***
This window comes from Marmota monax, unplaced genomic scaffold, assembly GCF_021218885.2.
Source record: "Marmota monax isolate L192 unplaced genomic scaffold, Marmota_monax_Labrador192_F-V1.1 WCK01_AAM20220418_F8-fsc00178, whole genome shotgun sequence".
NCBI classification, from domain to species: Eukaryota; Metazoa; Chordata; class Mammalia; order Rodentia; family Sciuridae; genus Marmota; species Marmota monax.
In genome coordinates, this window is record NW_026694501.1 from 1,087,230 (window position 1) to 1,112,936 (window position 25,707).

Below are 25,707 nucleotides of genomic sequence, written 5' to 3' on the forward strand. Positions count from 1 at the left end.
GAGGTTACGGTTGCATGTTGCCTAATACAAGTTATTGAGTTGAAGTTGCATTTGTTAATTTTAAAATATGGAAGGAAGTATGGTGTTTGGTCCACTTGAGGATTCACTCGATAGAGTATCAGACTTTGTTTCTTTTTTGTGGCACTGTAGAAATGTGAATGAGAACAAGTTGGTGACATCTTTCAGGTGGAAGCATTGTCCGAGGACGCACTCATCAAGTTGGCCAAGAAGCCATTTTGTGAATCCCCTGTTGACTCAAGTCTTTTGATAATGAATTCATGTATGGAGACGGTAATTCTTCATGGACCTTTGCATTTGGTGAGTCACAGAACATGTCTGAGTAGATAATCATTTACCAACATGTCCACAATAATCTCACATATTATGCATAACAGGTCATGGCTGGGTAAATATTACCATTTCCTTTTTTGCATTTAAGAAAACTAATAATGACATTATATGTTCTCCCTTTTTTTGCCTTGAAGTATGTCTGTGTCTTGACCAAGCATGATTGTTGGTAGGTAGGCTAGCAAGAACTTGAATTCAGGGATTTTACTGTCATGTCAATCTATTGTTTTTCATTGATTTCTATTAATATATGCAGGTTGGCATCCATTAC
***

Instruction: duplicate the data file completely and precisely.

This window comes from Marmota monax, unplaced genomic scaffold, assembly GCF_021218885.2.
Source record: "Marmota monax isolate L192 unplaced genomic scaffold, Marmota_monax_Labrador192_F-V1.1 WCK01_AAM20220418_F8-fsc00178, whole genome shotgun sequence".
NCBI classification, from domain to species: Eukaryota; Metazoa; Chordata; class Mammalia; order Rodentia; family Sciuridae; genus Marmota; species Marmota monax.
In genome coordinates, this window is record NW_026694501.1 from 1,087,230 (window position 1) to 1,112,936 (window position 25,707).

Below are 25,707 nucleotides of genomic sequence, written 5' to 3' on the forward strand. Positions count from 1 at the left end.
GAGGTTACGGTTGCATGTTGCCTAATACAAGTTATTGAGTTGAAGTTGCATTTGTTAATTTTAAAATATGGAAGGAAGTATGGTGTTTGGTCCACTTGAGGATTCACTCGATAGAGTATCAGACTTTGTTTCTTTTTTGTGGCACTGTAGAAATGTGAATGAGAACAAGTTGGTGACATCTTTCAGGTGGAAGCATTGTCCGAGGACGCACTCATCAAGTTGGCCAAGAAGCCATTTTGTGAATCCCCTGTTGACTCAAGTCTTTTGATAATGAATTCATGTATGGAGACGGTAATTCTTCATGGACCTTTGCATTTGGTGAGTCACAGAACATGTCTGAGTAGATAATCATTTACCAACATGTCCACAATAATCTCACATATTATGCATAACAGGTCATGGCTGGGTAAATATTACCATTTCCTTTTTTGCATTTAAGAAAACTAATAATGACATTATATGTTCTCCCTTTTTTTGCCTTGAAGTATGTCTGTGTCTTGACCAAGCATGATTGTTGGTAGGTAGGCTAGCAAGAACTTGAATTCAGGGATTTTACTGTCATGTCAATCTATTGTTTTTCATTGATTTCTATTAATATATGCAGGTTGGCATCCATTAC